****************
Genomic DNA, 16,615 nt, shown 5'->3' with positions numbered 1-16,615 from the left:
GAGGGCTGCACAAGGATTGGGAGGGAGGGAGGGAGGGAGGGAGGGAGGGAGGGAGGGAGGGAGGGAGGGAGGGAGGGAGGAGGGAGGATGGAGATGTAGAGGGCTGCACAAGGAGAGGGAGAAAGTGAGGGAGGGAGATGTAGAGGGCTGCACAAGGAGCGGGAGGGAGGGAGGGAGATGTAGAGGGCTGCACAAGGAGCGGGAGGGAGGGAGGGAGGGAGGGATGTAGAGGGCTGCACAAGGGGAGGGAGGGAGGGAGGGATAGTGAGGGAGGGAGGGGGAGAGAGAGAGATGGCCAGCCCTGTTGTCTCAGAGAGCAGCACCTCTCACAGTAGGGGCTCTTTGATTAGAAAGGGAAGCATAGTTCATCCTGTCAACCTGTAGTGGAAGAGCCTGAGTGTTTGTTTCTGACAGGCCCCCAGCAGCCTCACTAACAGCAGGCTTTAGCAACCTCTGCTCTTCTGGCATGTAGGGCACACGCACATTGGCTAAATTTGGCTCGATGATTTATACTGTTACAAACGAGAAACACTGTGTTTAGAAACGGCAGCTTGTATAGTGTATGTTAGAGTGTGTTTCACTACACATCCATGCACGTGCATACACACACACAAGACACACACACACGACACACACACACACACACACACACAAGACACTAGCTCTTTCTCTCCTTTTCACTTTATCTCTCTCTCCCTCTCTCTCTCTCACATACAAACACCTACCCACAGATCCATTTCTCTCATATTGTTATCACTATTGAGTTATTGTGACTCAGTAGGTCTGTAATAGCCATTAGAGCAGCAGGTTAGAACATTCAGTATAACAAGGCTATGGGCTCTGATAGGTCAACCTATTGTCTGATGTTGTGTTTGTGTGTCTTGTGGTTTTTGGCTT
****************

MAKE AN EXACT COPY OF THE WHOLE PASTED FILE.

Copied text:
Genomic DNA, 16,615 nt, shown 5'->3' with positions numbered 1-16,615 from the left:
GAGGGCTGCACAAGGATTGGGAGGGAGGGAGGGAGGGAGGGAGGGAGGGAGGGAGGGAGGGAGGGAGGGAGGGAGGGAGGAGGGAGGATGGAGATGTAGAGGGCTGCACAAGGAGAGGGAGAAAGTGAGGGAGGGAGATGTAGAGGGCTGCACAAGGAGCGGGAGGGAGGGAGGGAGATGTAGAGGGCTGCACAAGGAGCGGGAGGGAGGGAGGGAGGGAGGGATGTAGAGGGCTGCACAAGGGGAGGGAGGGAGGGAGGGATAGTGAGGGAGGGAGGGGGAGAGAGAGAGATGGCCAGCCCTGTTGTCTCAGAGAGCAGCACCTCTCACAGTAGGGGCTCTTTGATTAGAAAGGGAAGCATAGTTCATCCTGTCAACCTGTAGTGGAAGAGCCTGAGTGTTTGTTTCTGACAGGCCCCCAGCAGCCTCACTAACAGCAGGCTTTAGCAACCTCTGCTCTTCTGGCATGTAGGGCACACGCACATTGGCTAAATTTGGCTCGATGATTTATACTGTTACAAACGAGAAACACTGTGTTTAGAAACGGCAGCTTGTATAGTGTATGTTAGAGTGTGTTTCACTACACATCCATGCACGTGCATACACACACACAAGACACACACACACGACACACACACACACACACACACACAAGACACTAGCTCTTTCTCTCCTTTTCACTTTATCTCTCTCTCCCTCTCTCTCTCTCACATACAAACACCTACCCACAGATCCATTTCTCTCATATTGTTATCACTATTGAGTTATTGTGACTCAGTAGGTCTGTAATAGCCATTAGAGCAGCAGGTTAGAACATTCAGTATAACAAGGCTATGGGCTCTGATAGGTCAACCTATTGTCTGATGTTGTGTTTGTGTGTCTTGTGGTTTTTGGCTT